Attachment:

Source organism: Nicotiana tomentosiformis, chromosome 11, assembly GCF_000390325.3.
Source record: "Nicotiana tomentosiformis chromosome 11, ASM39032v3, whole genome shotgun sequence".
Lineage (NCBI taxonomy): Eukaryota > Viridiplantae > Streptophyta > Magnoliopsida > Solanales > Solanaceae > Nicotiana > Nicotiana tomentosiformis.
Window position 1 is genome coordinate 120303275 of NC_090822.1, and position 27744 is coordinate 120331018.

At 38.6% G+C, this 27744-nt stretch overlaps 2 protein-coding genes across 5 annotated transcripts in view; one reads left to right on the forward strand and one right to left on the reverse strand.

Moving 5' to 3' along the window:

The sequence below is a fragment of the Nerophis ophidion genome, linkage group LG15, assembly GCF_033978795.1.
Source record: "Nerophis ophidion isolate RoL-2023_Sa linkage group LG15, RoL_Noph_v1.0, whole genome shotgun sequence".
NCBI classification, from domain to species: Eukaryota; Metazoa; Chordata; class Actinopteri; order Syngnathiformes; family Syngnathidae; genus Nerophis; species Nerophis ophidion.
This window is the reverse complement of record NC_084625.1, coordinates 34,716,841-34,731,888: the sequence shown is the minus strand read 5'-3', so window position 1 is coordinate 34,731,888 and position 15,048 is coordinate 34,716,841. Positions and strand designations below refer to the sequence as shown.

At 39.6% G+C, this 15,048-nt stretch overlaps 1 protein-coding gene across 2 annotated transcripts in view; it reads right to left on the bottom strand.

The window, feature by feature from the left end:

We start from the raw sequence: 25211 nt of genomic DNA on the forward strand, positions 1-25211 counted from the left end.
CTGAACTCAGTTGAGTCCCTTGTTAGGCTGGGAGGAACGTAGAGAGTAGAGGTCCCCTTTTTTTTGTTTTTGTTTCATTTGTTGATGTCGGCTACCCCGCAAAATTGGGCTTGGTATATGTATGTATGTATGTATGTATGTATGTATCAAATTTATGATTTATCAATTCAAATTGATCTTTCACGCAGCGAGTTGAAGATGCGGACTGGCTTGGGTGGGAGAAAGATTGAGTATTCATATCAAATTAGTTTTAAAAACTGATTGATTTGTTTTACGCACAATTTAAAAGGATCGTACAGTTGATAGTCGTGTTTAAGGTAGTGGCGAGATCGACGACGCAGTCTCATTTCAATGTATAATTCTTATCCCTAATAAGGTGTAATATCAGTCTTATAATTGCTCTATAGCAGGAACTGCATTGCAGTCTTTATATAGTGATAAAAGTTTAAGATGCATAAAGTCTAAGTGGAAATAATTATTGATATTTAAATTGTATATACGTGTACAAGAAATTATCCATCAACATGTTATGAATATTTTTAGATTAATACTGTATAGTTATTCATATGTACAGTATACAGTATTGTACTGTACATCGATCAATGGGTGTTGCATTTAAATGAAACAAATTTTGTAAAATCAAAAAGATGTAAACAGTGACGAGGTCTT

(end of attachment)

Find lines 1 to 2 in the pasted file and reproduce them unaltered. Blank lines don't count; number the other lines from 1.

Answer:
Source organism: Nicotiana tomentosiformis, chromosome 11, assembly GCF_000390325.3.
Source record: "Nicotiana tomentosiformis chromosome 11, ASM39032v3, whole genome shotgun sequence".